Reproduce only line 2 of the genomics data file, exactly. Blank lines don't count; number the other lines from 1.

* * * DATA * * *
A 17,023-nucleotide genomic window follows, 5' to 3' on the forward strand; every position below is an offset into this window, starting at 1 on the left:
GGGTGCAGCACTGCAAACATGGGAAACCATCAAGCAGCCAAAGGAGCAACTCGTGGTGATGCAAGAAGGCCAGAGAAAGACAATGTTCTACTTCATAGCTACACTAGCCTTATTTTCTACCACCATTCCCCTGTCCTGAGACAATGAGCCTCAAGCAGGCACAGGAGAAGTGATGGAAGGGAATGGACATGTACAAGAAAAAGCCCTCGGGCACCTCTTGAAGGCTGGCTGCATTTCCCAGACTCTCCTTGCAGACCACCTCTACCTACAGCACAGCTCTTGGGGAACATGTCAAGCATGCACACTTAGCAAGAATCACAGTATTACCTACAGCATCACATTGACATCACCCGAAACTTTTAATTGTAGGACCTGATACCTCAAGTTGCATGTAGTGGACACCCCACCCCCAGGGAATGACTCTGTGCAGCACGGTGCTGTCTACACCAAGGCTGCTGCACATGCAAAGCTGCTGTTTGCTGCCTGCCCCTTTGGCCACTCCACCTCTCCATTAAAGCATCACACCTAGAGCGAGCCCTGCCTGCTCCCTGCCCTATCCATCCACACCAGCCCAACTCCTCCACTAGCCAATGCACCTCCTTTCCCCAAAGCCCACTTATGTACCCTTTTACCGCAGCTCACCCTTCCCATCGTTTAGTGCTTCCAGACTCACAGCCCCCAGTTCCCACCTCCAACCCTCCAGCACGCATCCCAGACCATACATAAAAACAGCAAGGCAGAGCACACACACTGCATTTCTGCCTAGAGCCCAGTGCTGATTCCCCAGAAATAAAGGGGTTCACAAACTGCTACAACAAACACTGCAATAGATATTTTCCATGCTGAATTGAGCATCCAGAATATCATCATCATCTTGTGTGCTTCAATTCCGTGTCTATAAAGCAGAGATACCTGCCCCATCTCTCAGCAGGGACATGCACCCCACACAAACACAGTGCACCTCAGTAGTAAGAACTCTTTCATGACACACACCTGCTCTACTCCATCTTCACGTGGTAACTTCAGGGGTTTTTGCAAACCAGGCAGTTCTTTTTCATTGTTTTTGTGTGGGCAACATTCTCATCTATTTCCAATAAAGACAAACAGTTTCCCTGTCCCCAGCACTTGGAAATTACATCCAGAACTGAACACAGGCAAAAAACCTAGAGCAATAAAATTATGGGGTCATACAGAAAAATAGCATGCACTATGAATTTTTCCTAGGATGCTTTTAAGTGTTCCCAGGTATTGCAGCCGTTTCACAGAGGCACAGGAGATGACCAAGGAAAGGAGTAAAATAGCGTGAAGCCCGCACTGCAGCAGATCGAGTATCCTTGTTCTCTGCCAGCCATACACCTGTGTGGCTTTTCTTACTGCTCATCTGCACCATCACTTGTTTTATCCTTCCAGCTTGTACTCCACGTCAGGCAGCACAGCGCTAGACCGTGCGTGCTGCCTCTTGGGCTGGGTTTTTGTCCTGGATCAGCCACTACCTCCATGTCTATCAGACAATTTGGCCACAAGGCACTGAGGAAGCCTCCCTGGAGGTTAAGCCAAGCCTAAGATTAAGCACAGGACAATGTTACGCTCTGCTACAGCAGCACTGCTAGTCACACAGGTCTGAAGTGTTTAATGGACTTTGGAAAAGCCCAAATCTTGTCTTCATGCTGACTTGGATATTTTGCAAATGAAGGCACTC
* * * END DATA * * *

GGGTGCAGCACTGCAAACATGGGAAACCATCAAGCAGCCAAAGGAGCAACTCGTGGTGATGCAAGAAGGCCAGAGAAAGACAATGTTCTACTTCATAGCTACACTAGCCTTATTTTCTACCACCATTCCCCTGTCCTGAGACAATGAGCCTCAAGCAGGCACAGGAGAAGTGATGGAAGGGAATGGACATGTACAAGAAAAAGCCCTCGGGCACCTCTTGAAGGCTGGCTGCATTTCCCAGACTCTCCTTGCAGACCACCTCTACCTACAGCACAGCTCTTGGGGAACATGTCAAGCATGCACACTTAGCAAGAATCACAGTATTACCTACAGCATCACATTGACATCACCCGAAACTTTTAATTGTAGGACCTGATACCTCAAGTTGCATGTAGTGGACACCCCACCCCCAGGGAATGACTCTGTGCAGCACGGTGCTGTCTACACCAAGGCTGCTGCACATGCAAAGCTGCTGTTTGCTGCCTGCCCCTTTGGCCACTCCACCTCTCCATTAAAGCATCACACCTAGAGCGAGCCCTGCCTGCTCCCTGCCCTATCCATCCACACCAGCCCAACTCCTCCACTAGCCAATGCACCTCCTTTCCCCAAAGCCCACTTATGTACCCTTTTACCGCAGCTCACCCTTCCCATCGTTTAGTGCTTCCAGACTCACAGCCCCCAGTTCCCACCTCCAACCCTCCAGCACGCATCCCAGACCATACATAAAAACAGCAAGGCAGAGCACACACACTGCATTTCTGCCTAGAGCCCAGTGCTGATTCCCCAGAAATAAAGGGGTTCACAAACTGCTACAACAAACACTGCAATAGATATTTTCCATGCTGAATTGAGCATCCAGAATATCATCATCATCTTGTGTGCTTCAATTCCGTGTCTATAAAGCAGAGATACCTGCCCCATCTCTCAGCAGGGACATGCACCCCACACAAACACAGTGCACCTCAGTAGTAAGAACTCTTTCATGACACACACCTGCTCTACTCCATCTTCACGTGGTAACTTCAGGGGTTTTTGCAAACCAGGCAGTTCTTTTTCATTGTTTTTGTGTGGGCAACATTCTCATCTATTTCCAATAAAGACAAACAGTTTCCCTGTCCCCAGCACTTGGAAATTACATCCAGAACTGAACACAGGCAAAAAACCTAGAGCAATAAAATTATGGGGTCATACAGAAAAATAGCATGCACTATGAATTTTTCCTAGGATGCTTTTAAGTGTTCCCAGGTATTGCAGCCGTTTCACAGAGGCACAGGAGATGACCAAGGAAAGGAGTAAAATAGCGTGAAGCCCGCACTGCAGCAGATCGAGTATCCTTGTTCTCTGCCAGCCATACACCTGTGTGGCTTTTCTTACTGCTCATCTGCACCATCACTTGTTTTATCCTTCCAGCTTGTACTCCACGTCAGGCAGCACAGCGCTAGACCGTGCGTGCTGCCTCTTGGGCTGGGTTTTTGTCCTGGATCAGCCACTACCTCCATGTCTATCAGACAATTTGGCCACAAGGCACTGAGGAAGCCTCCCTGGAGGTTAAGCCAAGCCTAAGATTAAGCACAGGACAATGTTACGCTCTGCTACAGCAGCACTGCTAGTCACACAGGTCTGAAGTGTTTAATGGACTTTGGAAAAGCCCAAATCTTGTCTTCATGCTGACTTGGATATTTTGCAAATGAAGGCACTC